I'll readily admit that this installation is far from being the "ideal" setup. BUT... it works very well, and it is infinitely better than no antenna at all! I work my share of DX, perhaps even more than my share, and I receive plenty of unsolicited compliments on having a great mobile signal, especially from DX stations (who are surprised when they hear me louder than many of the fixed stations who are calling them!).
My VHF/UHF mobile rig is an Icom model IC-208H 2m/70cm mobile transceiver. Its very small detachable control panel works perfectly in my installation. The control panel is affixed to the center console using 3M auto body trim adhesive tape, as seen in THIS PHOTO. There is no bracket for the control panel. You just stick the control head in place. The main chassis is under the passenger's seat, as seen in THIS PHOTO. The baseplate was fashioned from a piece of scrap 12 gauge aluminum plate, 3 inches wide. As in the HF installation, the bracket is sandwiched between the seat track frame and the floor. For an external speaker, I'm using a 2" diameter commercial speaker that's attached to the dash using 3M auto trim adhesive, as seen in THIS PHOTO.
I am using a Comet model CSB770A antenna mounted on the left front fender of the car, as seen in THIS PHOTO. This antenna is 50 inches tall and offers 4.4 dBi gain on 2m and 6.9 dBi gain on 70cm. It requires an SO-239 style mount. The antenna is installed on a Diamond model C213SMA base/feedline assembly, which provides a 13.5 foot length of RG-316/U Teflon 1/8" diameter coax. This thin cable fits nicely through the gap between the car's fender and hood with no chance of crimping. The stainless steel mounting bracket is an Accessories Unlimited model AUF1L which was designed for use on 1997 through 2003 Ford F-150 pickup trucks. These three photos show some detail on the mounting arrangement: [PHOTO] [PHOTO] [PHOTO]. I had originally used this stainless bracket to install a CB antenna on a 2003 F-150 that I used to own. I did a little modification to adapt it to fit the Escape (which involved some bending and some modification of mounting holes), and then opened up the antenna mounting hole to fit the SO-239 mount. The size had to be increased from 1/2 inch to 5/8 inch. This was done on a milling machine by a professional machinist. The bracket is attached to the car with stainless steel hardware using the mounting hole and captive nut used to attach the fender to the car body. A 1/4 inch thick spacer was required between the mount and the car body. It is 1 inch square with a 1/4 inch hole in the center. I made this out of a piece of scrap aluminum. THIS PHOTO shows a closeup of the bracket and how it is attached to the car body.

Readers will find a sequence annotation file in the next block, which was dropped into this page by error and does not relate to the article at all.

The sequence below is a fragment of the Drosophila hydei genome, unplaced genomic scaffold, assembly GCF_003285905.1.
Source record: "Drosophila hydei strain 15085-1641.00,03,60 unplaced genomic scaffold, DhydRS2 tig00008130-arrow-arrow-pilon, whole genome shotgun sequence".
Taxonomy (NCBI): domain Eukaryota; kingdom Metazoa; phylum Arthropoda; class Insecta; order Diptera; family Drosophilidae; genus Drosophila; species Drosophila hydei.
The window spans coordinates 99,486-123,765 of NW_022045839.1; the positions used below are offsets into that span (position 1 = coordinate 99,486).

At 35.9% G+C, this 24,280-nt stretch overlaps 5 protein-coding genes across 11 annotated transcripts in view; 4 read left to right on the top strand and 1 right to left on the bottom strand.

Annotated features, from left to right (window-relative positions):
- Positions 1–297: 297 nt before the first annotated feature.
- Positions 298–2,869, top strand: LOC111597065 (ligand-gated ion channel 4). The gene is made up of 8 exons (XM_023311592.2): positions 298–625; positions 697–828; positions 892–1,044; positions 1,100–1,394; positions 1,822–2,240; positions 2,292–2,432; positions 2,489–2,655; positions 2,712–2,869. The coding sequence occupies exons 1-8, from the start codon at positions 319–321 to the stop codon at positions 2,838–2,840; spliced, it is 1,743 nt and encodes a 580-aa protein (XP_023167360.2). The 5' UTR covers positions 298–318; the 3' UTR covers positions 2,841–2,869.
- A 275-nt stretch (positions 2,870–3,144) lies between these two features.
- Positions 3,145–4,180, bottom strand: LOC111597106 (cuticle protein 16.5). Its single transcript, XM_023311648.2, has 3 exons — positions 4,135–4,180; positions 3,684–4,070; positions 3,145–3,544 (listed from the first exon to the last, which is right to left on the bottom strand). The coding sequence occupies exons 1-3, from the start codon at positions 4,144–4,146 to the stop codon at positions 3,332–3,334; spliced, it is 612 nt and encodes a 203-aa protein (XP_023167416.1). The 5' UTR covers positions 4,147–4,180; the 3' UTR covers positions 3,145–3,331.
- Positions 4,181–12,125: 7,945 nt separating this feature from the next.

DC power comes directly from the vehicle battery via #10 AWG twin-lead wire. The power feed terminates in an commercial type electrical junction block, as seen in THIS PHOTO. The junction block is mounted on the inside of the firewall, piggy-backed on an existing bolt with a nut and washer added. Both the positive and negative DC power leads run all the way to the battery, and I have an outdoor-grade weathertight fuse holder installed in the positive lead right at the battery.
I *never* use the vehicle body or chassis as the return path for my DC power! Doing so just begs for noise to be introduced onto the power leads! I also *never* power any permanent mobile gear from the fuse panel or cigar lighter. I do have a filtered, fused cigar lighter power adaptor for my Yaesu handheld so that I can use it in rental cars, but I would not want to depend on cigar lighter power to be a permanent solution, even for powering a handheld. Today's computerized vehicles are very noisy, and that noise almost always ends up getting out on the DC power bus. Power your permanent installation directly from the battery and you'll never be sorry.
The DC power cable and VHF/UHF antenna feedline enter the passenger compartment through a large rubber hole plug that Ford conveniently placed there, which you can see in THIS PHOTO. The hole plug is hidden under the firewall insulation blanket, but in my vehicle, there was a die-cut removable piece of insulation which covered the hole plug, as shown in THIS PHOTO.
I am proud to say that I did this entire installation without drilling any holes in the car, other than a poking holes through a couple of replaceable plastic body hole plugs to permit cable entry! This whole installation is proof that: (1) you can install an amateur radio station in today's small cars, and (2) you can do it without drilling any holes or making any permanent modifications to the car. When you're planning your installation, think carefully about it. Look at what others have done, and apply their lessons-learned to your installation. If you take the time to engineer it carefully, your mobile installation will be successful.